I’m notoriously bad at predicting the future. Not that I don’t try. There was a time in my life when I could carry everything I owned in a backpack. I was one of those wandering dirt-hippies busking on street corners in Santa-Fe, playing bluegrass for tips. I had no idea then that I’d be here now, gazing into my crystal ball, trying to decipher the future of the civilian firearms industry.
Yet here I am. And I’ve got my finger on the pulse, as they say. If I can look back for just a moment, I’d say that 2013 was a lost year. The crazy shake ups in politics, and the ensuing consumer spending, left the industry trying to keep up with all of their back-orders. While that’s great for business, it slows development.
But 2014 will be different. Here’s my take on what to expect.
The ratio of (more) power to (smaller) size has left the handgun industry on a roller coaster. Single-stack .45s now come in under an inch, like the Springfield Armory XDS. There’s a literal 9mm arms race (Nano, LC9, XDS-9, etc.). But we’re still missing an entry from the undisputed leader in the polymer pistol market. Glock. Will 2014 finally see a single-stack Glock in 9mm?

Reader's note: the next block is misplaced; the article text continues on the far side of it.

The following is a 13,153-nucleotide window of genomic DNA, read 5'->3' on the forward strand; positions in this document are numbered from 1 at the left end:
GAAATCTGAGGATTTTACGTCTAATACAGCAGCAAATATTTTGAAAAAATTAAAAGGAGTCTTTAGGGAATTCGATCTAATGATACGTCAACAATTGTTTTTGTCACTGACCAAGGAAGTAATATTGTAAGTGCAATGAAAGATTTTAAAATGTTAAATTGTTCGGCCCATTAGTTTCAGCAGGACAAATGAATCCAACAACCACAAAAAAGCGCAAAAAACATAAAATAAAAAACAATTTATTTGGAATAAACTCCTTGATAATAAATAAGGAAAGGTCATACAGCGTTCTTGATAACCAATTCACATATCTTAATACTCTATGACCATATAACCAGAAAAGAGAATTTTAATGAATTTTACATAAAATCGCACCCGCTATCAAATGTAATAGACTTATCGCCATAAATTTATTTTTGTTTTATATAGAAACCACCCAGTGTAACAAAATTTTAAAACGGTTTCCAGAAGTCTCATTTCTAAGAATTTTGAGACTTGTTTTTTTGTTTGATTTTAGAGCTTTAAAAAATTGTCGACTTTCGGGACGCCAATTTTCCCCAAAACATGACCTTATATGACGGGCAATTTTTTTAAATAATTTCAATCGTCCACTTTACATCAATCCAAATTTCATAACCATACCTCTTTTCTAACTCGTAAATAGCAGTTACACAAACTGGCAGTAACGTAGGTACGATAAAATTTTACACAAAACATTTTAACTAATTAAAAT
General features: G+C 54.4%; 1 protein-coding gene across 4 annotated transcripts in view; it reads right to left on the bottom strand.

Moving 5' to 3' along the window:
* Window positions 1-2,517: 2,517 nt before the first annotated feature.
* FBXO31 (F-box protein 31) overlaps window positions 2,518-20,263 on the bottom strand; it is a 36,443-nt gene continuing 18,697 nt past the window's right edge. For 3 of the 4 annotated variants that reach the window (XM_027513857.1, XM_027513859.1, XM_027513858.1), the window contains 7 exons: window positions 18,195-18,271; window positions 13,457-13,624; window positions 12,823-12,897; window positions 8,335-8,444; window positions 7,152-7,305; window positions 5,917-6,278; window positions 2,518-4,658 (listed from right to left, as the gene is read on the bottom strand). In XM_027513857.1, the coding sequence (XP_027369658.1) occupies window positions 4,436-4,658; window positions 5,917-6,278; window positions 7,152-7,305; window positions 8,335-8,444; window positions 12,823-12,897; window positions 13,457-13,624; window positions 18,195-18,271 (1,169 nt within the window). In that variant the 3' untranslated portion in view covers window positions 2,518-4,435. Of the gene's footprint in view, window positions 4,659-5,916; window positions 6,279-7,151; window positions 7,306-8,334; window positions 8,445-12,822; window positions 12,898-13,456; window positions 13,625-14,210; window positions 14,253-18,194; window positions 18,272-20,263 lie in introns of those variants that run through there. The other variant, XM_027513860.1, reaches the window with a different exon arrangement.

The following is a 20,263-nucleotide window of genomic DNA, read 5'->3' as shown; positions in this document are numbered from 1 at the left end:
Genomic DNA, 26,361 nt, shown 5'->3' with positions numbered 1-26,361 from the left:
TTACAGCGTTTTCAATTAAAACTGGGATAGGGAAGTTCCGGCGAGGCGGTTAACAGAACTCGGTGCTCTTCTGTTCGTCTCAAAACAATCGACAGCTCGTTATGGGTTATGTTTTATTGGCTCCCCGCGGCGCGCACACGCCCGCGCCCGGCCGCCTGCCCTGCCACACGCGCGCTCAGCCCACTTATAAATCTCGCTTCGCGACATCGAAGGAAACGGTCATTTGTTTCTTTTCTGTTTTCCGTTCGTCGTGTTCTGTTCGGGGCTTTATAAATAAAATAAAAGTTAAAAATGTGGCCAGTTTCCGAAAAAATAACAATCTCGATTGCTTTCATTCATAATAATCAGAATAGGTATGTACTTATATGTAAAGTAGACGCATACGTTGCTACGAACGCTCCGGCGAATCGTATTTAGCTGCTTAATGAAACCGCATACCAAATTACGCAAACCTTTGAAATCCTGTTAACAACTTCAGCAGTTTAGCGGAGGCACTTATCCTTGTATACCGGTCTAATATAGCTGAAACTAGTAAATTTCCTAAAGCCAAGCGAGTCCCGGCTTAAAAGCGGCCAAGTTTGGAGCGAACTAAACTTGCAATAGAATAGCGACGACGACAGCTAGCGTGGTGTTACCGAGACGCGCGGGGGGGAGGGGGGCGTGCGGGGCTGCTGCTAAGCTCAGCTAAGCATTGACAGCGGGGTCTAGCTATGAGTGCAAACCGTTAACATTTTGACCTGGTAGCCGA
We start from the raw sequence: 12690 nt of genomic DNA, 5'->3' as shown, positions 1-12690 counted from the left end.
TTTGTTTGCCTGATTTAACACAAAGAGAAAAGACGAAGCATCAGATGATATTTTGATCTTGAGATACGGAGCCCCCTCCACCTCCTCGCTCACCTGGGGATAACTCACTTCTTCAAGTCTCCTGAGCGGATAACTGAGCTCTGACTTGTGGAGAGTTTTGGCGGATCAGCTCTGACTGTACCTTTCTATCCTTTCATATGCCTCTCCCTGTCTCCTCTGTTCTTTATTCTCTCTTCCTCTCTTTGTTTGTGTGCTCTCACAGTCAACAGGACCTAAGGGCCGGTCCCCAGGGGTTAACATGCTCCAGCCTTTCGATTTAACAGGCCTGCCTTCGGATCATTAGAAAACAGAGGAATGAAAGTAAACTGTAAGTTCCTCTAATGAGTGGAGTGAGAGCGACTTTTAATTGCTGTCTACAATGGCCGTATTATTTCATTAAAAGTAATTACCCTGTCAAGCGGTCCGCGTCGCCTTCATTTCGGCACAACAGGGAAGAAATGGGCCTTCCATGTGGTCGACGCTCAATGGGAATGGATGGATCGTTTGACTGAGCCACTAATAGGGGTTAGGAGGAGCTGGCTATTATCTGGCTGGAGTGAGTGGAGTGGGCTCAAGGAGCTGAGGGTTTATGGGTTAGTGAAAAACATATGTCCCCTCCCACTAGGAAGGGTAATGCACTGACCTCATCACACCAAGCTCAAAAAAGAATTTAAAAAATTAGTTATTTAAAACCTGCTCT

Maybe. Probably not. Instead, Glock is getting into the .380 race with the 42. Glock has taken some considerable flack from the public for not opening with a single-stack 9mm, but the 42 is going to sell. And why not? The .380 market is still deep. And having a back-up gun that works exactly the same as your primary gun (assuming it is a Glock) makes training much easier. I’ll pick up a 42 just as soon as I see one, guaranteed. I don’t care what anyone says.
Will there be anything truly special for revolver fans? Doubt it. Smith & Wesson has a new nine-shot 9mm revolver, and I can’t wait to get my hands on one, but it doesn’t seem like a gun that will push the limits of the field.
The years 2012 and 2013 saw a couple of rifles that were genuinely innovative. The Ruger American Rifle and Remington 783 brought affordable accuracy to a market dominated by much more expensive options. These rifles are a utilitarian mix of polymer and steel, perfect for unpretentious hunts in demanding environments.
Now, 2014? I’m expecting product creep, more low cost adaptations in more obscure calibers. If there’s a real gem that surfaces at SHOT, it will be a genuine surprise.
Ruger is making news with the reintroduction of their Red Label line of sporting guns. And about time. Ruger, a powerhouse in the American market, makes guns people can afford. They rule the rimfire scene. They have devoted revolver fans, and are edging into the pistol and 1911 markets. Their center-fire line is vast. Why not wrap it up with some scatter-guns?